Armagh Observatory eyes automation move

By Nick Miller
Meteorologist, BBC Weather Centre

media captionShane Kelly has been recording the weather in Armagh for 18 years

The end may be in sight for one of the world's longest-running series of manual weather observations.

After more than 200 years of tradition, Armagh Observatory is looking at moving to automation.

In a world of changing climate and weather, it is perhaps comforting to know the way we log those changes progresses only slowly.

image captionShane Kelly says he feels a responsibility to keep the tradition of manual observations

For 18 years, Shane Kelly has been taking weather observations at 09:00 every day at the observatory in Northern Ireland.

Daily weather readings taken manually at the site have advanced over time to include a full range of meteorological data including figures for temperature, wind, rainfall and sunshine.

Unbroken for 200 years

Shane feels the responsibility of keeping it going.

"Seeing as it's been unbroken for 200 years, I don't want to break that up and become infamous," he told the BBC.

image captionNick Miller interviews observatory director Michal Burton on the roof of the Georgian building

Possibly the biggest change in all those years is now on the cards as work has begun to automate the process.

That means one day manual readings taken by the likes of Shane will come to an end.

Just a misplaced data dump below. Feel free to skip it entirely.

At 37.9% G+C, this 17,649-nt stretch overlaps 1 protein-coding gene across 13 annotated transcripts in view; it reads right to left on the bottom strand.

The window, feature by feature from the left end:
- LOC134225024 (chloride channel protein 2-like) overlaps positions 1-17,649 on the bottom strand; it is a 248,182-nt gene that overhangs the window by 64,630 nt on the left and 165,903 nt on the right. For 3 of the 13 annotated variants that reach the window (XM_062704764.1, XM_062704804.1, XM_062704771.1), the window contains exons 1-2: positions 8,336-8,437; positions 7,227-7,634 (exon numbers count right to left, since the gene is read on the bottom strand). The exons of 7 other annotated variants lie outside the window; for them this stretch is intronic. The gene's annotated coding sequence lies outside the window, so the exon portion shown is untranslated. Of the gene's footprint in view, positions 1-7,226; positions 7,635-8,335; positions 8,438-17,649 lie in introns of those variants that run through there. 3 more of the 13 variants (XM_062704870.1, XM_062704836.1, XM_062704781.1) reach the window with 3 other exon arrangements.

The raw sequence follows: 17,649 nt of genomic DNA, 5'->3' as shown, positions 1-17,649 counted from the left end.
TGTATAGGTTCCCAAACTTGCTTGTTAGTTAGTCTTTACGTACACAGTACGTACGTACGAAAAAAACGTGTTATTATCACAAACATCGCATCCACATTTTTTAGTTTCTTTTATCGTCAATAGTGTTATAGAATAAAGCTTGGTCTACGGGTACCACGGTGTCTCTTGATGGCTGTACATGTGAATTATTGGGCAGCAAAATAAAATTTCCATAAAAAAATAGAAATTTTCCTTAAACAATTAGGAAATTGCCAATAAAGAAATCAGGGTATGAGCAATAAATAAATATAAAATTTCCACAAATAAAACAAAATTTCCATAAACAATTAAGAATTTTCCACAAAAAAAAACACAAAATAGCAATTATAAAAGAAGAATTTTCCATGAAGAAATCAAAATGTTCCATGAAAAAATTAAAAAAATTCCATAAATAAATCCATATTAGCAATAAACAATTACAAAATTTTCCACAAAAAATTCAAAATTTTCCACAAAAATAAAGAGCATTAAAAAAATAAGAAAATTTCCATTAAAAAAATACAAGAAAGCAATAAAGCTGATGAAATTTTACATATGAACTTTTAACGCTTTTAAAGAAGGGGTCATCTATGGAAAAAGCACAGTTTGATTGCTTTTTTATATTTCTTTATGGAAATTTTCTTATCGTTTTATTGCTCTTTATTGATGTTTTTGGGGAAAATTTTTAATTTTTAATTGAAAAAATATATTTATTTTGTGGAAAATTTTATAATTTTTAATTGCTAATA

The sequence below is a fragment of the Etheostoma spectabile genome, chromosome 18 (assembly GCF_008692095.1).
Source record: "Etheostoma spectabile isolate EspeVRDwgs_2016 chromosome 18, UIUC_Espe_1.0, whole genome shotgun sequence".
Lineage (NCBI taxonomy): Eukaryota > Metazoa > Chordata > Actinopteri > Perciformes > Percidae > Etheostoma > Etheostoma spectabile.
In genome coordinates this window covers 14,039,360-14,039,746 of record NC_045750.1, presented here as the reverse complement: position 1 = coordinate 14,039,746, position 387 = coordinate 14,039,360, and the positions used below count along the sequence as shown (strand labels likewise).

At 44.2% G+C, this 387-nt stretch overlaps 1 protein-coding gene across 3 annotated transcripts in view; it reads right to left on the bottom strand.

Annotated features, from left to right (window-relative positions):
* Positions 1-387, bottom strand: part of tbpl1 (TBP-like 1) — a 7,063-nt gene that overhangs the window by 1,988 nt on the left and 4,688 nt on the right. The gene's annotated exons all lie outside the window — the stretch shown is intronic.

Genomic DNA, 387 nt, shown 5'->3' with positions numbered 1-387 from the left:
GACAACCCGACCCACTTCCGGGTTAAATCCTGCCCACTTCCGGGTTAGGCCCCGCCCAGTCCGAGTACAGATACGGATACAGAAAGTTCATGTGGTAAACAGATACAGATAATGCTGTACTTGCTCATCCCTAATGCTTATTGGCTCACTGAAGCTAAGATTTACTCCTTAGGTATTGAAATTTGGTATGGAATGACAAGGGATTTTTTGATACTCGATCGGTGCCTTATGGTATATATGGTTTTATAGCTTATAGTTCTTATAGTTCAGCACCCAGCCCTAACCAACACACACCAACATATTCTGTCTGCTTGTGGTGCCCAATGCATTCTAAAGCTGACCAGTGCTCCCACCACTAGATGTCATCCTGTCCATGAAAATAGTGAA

But Mr Kelly worries about the reliability of purely automated weather stations.

"Automatic weather stations break down and you might lose days and days of data until it is fixed," he said.

Warmer out than in

Observatory Director Michael Burton showed me the archives that show how it all began, with the very first weather readings - taken in Fahrenheit, of course - from December 1794.

image captionWeather observations began at the observatory in 1794

At first it was just the pressure and temperature that was recorded - which interestingly, showed it was warmer outside than inside,

The observations only became a permanent daily fixture in the summer of 1795, said Mr Burton.

"For the first few months, the readings were quite sporadic with some days missing so really, initially, this was just an experiment in learning how to measure the weather," he said.

image captionMichael Burton delves into the earliest records

Over time, additional meteorological data has expanded these records along with references to any significant weather events, such as severe winds and storms.

Alongside an automatic weather station, Shane Kelly hopes that some manual, daily readings can continue.

Of course, the time will come when he will not be doing them.

At least he can look forward to a Saturday morning lie-in!

You can see more of Nick Miller on Weather World on BBC News Channel BBC on 14 April (09:30 and 1630). It is then repeated on 15 April (00:30, 13:30 and 20:30) and 16 April (16:30)

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